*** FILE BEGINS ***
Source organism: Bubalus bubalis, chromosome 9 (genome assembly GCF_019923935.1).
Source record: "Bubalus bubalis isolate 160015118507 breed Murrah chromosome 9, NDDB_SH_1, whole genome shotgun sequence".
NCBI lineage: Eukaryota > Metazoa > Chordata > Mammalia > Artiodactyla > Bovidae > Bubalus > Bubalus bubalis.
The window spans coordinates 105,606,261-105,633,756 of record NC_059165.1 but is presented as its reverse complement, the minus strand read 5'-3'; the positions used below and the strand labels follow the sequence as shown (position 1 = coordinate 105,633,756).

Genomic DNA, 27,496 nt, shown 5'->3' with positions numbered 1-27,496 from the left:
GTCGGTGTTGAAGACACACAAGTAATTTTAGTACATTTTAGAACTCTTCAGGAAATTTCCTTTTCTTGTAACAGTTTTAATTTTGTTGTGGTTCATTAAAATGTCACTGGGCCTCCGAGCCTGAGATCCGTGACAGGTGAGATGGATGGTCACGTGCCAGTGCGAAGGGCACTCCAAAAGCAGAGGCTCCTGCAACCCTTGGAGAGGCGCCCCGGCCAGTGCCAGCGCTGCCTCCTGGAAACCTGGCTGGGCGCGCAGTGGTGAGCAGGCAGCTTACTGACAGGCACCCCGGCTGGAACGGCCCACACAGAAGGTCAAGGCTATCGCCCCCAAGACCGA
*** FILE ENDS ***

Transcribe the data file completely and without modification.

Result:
Source organism: Bubalus bubalis, chromosome 9 (genome assembly GCF_019923935.1).
Source record: "Bubalus bubalis isolate 160015118507 breed Murrah chromosome 9, NDDB_SH_1, whole genome shotgun sequence".
NCBI lineage: Eukaryota > Metazoa > Chordata > Mammalia > Artiodactyla > Bovidae > Bubalus > Bubalus bubalis.
The window spans coordinates 105,606,261-105,633,756 of record NC_059165.1 but is presented as its reverse complement, the minus strand read 5'-3'; the positions used below and the strand labels follow the sequence as shown (position 1 = coordinate 105,633,756).

Genomic DNA, 27,496 nt, shown 5'->3' with positions numbered 1-27,496 from the left:
GTCGGTGTTGAAGACACACAAGTAATTTTAGTACATTTTAGAACTCTTCAGGAAATTTCCTTTTCTTGTAACAGTTTTAATTTTGTTGTGGTTCATTAAAATGTCACTGGGCCTCCGAGCCTGAGATCCGTGACAGGTGAGATGGATGGTCACGTGCCAGTGCGAAGGGCACTCCAAAAGCAGAGGCTCCTGCAACCCTTGGAGAGGCGCCCCGGCCAGTGCCAGCGCTGCCTCCTGGAAACCTGGCTGGGCGCGCAGTGGTGAGCAGGCAGCTTACTGACAGGCACCCCGGCTGGAACGGCCCACACAGAAGGTCAAGGCTATCGCCCCCAAGACCGA